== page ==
The Painted Dog Conservation Project (PDC) is dedicated to the education and preservation of endangered painted dogs (Lycaon pictus) in Zimbabwe and elsewhere in Africa. These animals are also known as the African wild dog or the African hunting dog. Once prevalent across Africa, numbering a half million animals, there are said to be fewer than 7,000 dogs remaining today. African wild dogs are threatened by snares set by poachers, and humans who hunt and kill them because they feel the dogs threaten their livestock.
These dogs are unique in that they have four toes instead of five, and no dog has exactly the same markings as another. They are slender and long-limbed, with bushy tails and erect ears, and a powerful jaw for hunting. The erect ears are cone-shaped and are referred to as “searchlight” ears because their range is extremely far-reaching. Their mottled, calico, appearance acts as camouflage in the wild. They are social creatures, living in packs consisting of a minimum of six dogs, with an alpha male and female pair as the head of the pack. The alpha female bears the pups in a den built by the pack. She bears two to twenty pups at a time, which are born completely black before they turn to their beautiful mottled pattern within three to four weeks. When pups are three to four years old, they leave their packs to join different packs in order to breed, since there is no interbreeding within a pack.
The PDC sponsors scouting teams who scour the bush for snares set by poachers, and the snares are removed. The wires from the snares are used to create art for sale to fund conservation programs – converting tragedy into art. The scouts are also on the lookout for painted dogs that are injured in the wild; these dogs are taken to the PDC for rehabilitation and care. This is an important function, for an injured dog is a liability in a pack setting. However, if the animal can be cared for and nursed back to health, its release into the wild as a healthy pack member is a bonus. Ideally, released dogs are fitted with VHF radio collars that offer protection from snares, which also enable the PDC to keep track of them. Collars carry a hefty price tag of $500 each; obviously, obtaining funding this initiative remains critical.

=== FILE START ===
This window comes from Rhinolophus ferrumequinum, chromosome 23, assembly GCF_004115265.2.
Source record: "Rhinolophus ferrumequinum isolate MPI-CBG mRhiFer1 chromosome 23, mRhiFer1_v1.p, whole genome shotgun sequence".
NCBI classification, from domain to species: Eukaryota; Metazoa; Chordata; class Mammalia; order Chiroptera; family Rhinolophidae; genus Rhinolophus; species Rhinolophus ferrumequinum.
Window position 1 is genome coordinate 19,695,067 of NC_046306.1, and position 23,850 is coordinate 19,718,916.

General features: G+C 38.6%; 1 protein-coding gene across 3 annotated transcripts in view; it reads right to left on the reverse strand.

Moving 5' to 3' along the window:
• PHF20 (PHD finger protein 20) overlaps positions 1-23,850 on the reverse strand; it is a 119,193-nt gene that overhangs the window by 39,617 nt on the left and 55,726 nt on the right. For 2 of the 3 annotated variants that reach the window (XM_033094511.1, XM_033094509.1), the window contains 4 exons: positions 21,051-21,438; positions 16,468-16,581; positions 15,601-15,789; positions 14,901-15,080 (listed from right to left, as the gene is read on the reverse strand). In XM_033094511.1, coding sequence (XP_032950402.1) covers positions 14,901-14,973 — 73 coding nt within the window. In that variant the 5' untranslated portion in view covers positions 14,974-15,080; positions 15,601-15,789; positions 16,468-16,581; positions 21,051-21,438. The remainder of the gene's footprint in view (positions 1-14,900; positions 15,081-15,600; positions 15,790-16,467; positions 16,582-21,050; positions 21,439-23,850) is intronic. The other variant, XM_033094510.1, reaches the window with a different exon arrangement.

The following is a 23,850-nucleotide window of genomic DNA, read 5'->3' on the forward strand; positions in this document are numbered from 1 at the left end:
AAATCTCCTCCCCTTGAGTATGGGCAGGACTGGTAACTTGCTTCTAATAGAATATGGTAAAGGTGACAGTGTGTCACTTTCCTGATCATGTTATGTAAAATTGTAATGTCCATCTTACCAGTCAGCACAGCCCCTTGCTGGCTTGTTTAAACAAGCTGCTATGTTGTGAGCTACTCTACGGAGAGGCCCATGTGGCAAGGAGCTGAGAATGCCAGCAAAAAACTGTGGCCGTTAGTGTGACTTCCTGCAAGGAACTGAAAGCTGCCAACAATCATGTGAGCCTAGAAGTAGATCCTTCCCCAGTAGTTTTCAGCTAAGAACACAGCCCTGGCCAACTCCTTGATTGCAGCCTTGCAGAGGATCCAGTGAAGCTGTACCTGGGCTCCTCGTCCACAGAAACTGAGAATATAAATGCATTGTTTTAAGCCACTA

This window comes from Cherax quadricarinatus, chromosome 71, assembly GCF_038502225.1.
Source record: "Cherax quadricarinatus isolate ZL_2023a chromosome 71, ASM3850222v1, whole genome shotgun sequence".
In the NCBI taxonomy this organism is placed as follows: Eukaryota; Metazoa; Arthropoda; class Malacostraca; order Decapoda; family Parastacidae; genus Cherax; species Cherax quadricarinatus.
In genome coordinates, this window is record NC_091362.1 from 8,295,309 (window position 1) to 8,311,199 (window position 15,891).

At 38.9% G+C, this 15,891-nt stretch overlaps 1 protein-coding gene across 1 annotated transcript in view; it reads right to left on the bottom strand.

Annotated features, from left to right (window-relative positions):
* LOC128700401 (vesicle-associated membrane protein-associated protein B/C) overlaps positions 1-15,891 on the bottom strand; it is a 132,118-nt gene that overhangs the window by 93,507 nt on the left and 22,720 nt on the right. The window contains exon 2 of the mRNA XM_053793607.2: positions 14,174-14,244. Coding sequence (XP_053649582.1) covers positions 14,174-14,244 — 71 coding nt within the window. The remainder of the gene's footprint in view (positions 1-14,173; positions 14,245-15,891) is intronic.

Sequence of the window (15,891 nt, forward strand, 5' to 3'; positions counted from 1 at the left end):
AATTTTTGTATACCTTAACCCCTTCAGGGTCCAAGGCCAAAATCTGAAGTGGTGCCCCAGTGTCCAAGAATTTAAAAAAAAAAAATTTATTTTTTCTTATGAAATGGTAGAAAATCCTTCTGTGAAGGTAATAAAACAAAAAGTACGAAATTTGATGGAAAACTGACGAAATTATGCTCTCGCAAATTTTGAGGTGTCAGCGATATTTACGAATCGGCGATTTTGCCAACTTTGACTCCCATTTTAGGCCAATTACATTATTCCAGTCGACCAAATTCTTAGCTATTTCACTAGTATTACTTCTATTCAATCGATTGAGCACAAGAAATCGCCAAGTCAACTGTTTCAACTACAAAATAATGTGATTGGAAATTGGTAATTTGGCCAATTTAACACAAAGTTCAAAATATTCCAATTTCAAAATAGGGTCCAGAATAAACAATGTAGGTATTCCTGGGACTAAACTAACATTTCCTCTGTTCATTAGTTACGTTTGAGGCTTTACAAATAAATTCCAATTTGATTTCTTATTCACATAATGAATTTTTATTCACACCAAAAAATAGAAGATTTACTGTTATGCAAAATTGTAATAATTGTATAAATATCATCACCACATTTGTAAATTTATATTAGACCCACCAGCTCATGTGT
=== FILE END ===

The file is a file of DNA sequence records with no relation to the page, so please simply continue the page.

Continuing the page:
We met with Fannuel, who ran the rehabilitation section, and clearly loved the dogs and his job. He had a wonderful rapport with the two resident dogs, John and Roman, who came out to greet us but quickly disappeared with the steaks that were used as an inducement to come out. There was and onsite lab used to treat and monitor the dogs. We visited the lab and learned how biological samples are collected and analyzed for a variety of research and management purposes.
One of the best things about the Painted Dog Conservation Project was their progams to aimed at providing environmental and conservation educational opportunities for Zimbabwean children of all backgrounds. Children from villages adjacent to the park learn that painted dogs are of no threat to their communities or livestock, while children from further away learn about their country’s natural heritage. The guiding philosophy at PDC is that a commitment to education and community development can create a positive attitude toward this group of animals and change the behaviors that threaten their survival.